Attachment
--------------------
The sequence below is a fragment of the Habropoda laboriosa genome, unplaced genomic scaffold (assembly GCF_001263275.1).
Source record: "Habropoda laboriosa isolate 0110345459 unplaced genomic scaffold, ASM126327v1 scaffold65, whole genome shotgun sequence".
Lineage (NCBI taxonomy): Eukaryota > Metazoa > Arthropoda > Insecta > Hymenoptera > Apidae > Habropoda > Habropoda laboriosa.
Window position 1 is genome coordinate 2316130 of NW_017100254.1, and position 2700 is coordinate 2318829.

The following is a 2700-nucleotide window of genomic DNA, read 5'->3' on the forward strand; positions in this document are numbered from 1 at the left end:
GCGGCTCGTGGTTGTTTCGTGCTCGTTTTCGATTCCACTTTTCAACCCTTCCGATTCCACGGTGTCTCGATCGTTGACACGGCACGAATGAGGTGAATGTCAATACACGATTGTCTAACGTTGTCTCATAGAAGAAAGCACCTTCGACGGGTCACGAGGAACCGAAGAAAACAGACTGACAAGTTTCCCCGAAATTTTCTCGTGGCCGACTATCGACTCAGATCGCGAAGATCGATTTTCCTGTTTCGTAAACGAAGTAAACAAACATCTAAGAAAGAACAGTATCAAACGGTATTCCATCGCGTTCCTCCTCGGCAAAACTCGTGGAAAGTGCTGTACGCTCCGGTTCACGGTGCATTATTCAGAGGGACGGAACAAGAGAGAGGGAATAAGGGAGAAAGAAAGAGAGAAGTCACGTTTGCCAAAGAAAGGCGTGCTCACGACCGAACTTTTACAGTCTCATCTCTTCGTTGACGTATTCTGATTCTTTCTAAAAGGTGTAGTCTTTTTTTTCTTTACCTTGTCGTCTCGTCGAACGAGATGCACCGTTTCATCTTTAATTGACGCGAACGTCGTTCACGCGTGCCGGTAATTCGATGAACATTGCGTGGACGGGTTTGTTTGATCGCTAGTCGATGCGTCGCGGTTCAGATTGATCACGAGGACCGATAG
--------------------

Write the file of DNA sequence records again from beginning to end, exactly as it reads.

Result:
The sequence below is a fragment of the Habropoda laboriosa genome, unplaced genomic scaffold (assembly GCF_001263275.1).
Source record: "Habropoda laboriosa isolate 0110345459 unplaced genomic scaffold, ASM126327v1 scaffold65, whole genome shotgun sequence".
Lineage (NCBI taxonomy): Eukaryota > Metazoa > Arthropoda > Insecta > Hymenoptera > Apidae > Habropoda > Habropoda laboriosa.
Window position 1 is genome coordinate 2316130 of NW_017100254.1, and position 2700 is coordinate 2318829.

The following is a 2700-nucleotide window of genomic DNA, read 5'->3' on the forward strand; positions in this document are numbered from 1 at the left end:
GCGGCTCGTGGTTGTTTCGTGCTCGTTTTCGATTCCACTTTTCAACCCTTCCGATTCCACGGTGTCTCGATCGTTGACACGGCACGAATGAGGTGAATGTCAATACACGATTGTCTAACGTTGTCTCATAGAAGAAAGCACCTTCGACGGGTCACGAGGAACCGAAGAAAACAGACTGACAAGTTTCCCCGAAATTTTCTCGTGGCCGACTATCGACTCAGATCGCGAAGATCGATTTTCCTGTTTCGTAAACGAAGTAAACAAACATCTAAGAAAGAACAGTATCAAACGGTATTCCATCGCGTTCCTCCTCGGCAAAACTCGTGGAAAGTGCTGTACGCTCCGGTTCACGGTGCATTATTCAGAGGGACGGAACAAGAGAGAGGGAATAAGGGAGAAAGAAAGAGAGAAGTCACGTTTGCCAAAGAAAGGCGTGCTCACGACCGAACTTTTACAGTCTCATCTCTTCGTTGACGTATTCTGATTCTTTCTAAAAGGTGTAGTCTTTTTTTTCTTTACCTTGTCGTCTCGTCGAACGAGATGCACCGTTTCATCTTTAATTGACGCGAACGTCGTTCACGCGTGCCGGTAATTCGATGAACATTGCGTGGACGGGTTTGTTTGATCGCTAGTCGATGCGTCGCGGTTCAGATTGATCACGAGGACCGATAG